Connecticut Sen. Chris Dodd, chairman of the Senate Banking Committee and co-sponsor of the National Infrastructure Bank Act of 2007, designed to address the vital needs of the United States’ major infrastructure systems, will make a featured presentation on national infrastructure concerns at North Carolina State University’s 2009 Emerging Issues Forum. The forum, titled “Changing Landscapes: Building the Good Growth State?,” will be held Feb. 9-10 at the Raleigh Convention Center.
Dodd’s presentation will kick off the forum on Monday, Feb. 9.
In addition to stressing the importance of infrastructure investment, Dodd will highlight new methods of funding infrastructure projects of substantial regional or national significance more effectively with public and private capital.
Speakers at this year’s forum will highlight specific, creative visions to improve North Carolina’s infrastructure, taking into account the future growth the state anticipates. Some of them include:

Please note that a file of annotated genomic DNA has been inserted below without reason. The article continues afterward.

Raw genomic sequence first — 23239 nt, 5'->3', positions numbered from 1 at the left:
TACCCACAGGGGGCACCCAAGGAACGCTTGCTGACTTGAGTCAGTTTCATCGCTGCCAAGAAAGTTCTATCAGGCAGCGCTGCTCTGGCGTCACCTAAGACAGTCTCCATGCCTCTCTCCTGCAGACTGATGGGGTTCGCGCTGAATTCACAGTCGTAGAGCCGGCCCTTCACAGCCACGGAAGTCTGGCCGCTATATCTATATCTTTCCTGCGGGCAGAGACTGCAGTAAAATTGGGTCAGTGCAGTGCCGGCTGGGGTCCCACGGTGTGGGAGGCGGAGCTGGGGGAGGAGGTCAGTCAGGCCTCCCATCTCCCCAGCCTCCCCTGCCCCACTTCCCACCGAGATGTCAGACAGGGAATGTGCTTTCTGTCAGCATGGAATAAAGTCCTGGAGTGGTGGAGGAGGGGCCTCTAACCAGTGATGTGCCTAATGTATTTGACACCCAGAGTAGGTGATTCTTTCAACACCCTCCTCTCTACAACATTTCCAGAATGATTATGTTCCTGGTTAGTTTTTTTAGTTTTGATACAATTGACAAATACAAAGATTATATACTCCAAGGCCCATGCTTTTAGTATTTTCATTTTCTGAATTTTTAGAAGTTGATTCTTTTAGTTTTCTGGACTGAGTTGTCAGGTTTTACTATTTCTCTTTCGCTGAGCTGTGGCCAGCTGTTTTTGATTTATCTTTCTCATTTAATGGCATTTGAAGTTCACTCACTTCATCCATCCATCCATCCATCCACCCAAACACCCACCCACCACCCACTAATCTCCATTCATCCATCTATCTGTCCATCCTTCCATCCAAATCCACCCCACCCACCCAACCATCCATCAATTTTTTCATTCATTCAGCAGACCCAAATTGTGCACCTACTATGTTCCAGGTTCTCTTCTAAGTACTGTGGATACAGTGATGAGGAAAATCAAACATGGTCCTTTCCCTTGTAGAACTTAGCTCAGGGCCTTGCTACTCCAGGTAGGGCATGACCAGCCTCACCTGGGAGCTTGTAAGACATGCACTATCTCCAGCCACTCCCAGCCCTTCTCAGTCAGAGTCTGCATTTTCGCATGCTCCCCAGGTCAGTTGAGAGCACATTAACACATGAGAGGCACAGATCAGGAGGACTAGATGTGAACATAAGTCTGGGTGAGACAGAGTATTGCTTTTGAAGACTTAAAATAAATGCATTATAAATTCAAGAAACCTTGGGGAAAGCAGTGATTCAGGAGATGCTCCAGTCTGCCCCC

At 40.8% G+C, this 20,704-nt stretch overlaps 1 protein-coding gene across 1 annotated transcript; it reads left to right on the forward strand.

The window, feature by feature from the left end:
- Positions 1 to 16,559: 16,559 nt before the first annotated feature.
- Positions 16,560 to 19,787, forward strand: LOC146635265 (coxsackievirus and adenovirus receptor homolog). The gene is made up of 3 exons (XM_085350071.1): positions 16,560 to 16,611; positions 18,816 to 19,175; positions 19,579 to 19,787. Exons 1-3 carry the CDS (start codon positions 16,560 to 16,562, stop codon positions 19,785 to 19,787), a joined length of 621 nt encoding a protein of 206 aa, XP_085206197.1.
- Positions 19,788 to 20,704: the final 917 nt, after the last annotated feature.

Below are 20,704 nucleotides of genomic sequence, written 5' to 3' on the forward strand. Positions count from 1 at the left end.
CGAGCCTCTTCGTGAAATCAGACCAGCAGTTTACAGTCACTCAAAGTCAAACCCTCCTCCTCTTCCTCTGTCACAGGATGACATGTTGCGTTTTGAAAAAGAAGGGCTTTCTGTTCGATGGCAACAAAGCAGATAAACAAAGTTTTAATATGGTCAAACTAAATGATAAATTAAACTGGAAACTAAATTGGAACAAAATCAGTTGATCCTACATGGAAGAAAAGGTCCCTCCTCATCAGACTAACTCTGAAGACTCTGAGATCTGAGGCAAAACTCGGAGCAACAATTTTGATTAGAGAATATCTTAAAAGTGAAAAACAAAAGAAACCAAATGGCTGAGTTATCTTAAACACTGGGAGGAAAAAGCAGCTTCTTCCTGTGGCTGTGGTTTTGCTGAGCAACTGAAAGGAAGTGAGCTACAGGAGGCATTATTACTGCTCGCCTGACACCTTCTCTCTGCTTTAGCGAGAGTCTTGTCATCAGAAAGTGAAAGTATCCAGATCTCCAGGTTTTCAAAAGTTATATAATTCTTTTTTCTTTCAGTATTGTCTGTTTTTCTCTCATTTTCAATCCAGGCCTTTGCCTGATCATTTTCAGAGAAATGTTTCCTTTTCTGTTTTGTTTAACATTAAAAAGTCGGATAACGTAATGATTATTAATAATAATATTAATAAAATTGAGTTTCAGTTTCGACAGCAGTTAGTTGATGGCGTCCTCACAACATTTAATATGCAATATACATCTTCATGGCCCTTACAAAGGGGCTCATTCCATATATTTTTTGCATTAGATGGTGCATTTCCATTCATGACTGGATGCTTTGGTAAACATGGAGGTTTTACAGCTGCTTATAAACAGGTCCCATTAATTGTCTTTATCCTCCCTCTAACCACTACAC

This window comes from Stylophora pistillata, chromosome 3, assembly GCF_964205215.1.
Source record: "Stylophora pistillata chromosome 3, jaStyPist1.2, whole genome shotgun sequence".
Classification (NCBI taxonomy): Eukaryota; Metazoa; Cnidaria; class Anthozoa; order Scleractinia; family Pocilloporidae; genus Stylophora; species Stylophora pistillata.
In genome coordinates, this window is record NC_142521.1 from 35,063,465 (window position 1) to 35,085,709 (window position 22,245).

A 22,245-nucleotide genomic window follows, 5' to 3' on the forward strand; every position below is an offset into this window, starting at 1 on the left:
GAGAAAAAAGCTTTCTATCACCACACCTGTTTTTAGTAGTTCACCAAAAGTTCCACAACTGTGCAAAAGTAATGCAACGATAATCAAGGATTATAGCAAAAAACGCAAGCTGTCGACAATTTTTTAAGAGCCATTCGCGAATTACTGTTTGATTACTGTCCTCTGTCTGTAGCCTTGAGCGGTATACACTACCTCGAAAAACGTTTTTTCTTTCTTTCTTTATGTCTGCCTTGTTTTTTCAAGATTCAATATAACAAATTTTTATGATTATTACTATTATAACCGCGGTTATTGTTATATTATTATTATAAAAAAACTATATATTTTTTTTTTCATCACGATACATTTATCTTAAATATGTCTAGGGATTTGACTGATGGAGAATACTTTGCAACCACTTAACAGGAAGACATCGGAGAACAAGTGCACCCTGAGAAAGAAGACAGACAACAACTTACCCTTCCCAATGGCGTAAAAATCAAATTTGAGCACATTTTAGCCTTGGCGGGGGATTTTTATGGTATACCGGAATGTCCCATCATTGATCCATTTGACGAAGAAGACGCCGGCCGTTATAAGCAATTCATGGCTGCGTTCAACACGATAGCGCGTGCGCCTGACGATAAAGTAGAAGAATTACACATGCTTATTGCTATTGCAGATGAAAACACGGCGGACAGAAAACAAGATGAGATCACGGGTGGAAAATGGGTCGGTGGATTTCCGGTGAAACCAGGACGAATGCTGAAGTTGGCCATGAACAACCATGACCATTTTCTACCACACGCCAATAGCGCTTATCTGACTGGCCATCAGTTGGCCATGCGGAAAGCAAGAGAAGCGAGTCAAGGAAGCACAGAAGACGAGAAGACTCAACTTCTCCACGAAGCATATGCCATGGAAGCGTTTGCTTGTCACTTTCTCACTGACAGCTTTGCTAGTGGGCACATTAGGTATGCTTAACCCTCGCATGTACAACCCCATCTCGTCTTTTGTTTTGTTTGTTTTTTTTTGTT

- David Brooks, columnist for the New York Times, has gained national attention for a column cautioning Americans against seeing infrastructure spending as the cure-all for our economic woes. Despite mounting support for a national stimulus package, Brooks argues that by focusing on repairing the U.S.’s existing infrastructure, we may actually freeze urban and suburban innovation and quell any attempts at a transportation revolution.
- Ken Livingstone, former mayor of London, was instrumental in improving London’s vast infrastructure network by securing substantial funding for transportation and housing programs. He oversaw the modernization of the entire bus service, and as a result, London has been the only city in the world to achieve a 5 percent shift from car usage to public transport.
The Emerging Issues Forum is a program of the Institute for Emerging Issues (IEI), started in 1985 by former Gov. Jim Hunt. The state’s premier public policy conference, the forum annually attracts nearly 1,000 corporate leaders, legislators, university presidents, journalists, scientists and educators from around North Carolina, the region and the nation.
The cost to attend the conference is $350 for individuals and $225 for those in government, non-profit and higher education. To register or for additional information, visit the forum’s Web site at www.emergingissues.org, or contact the IEI office at 919/515-7741.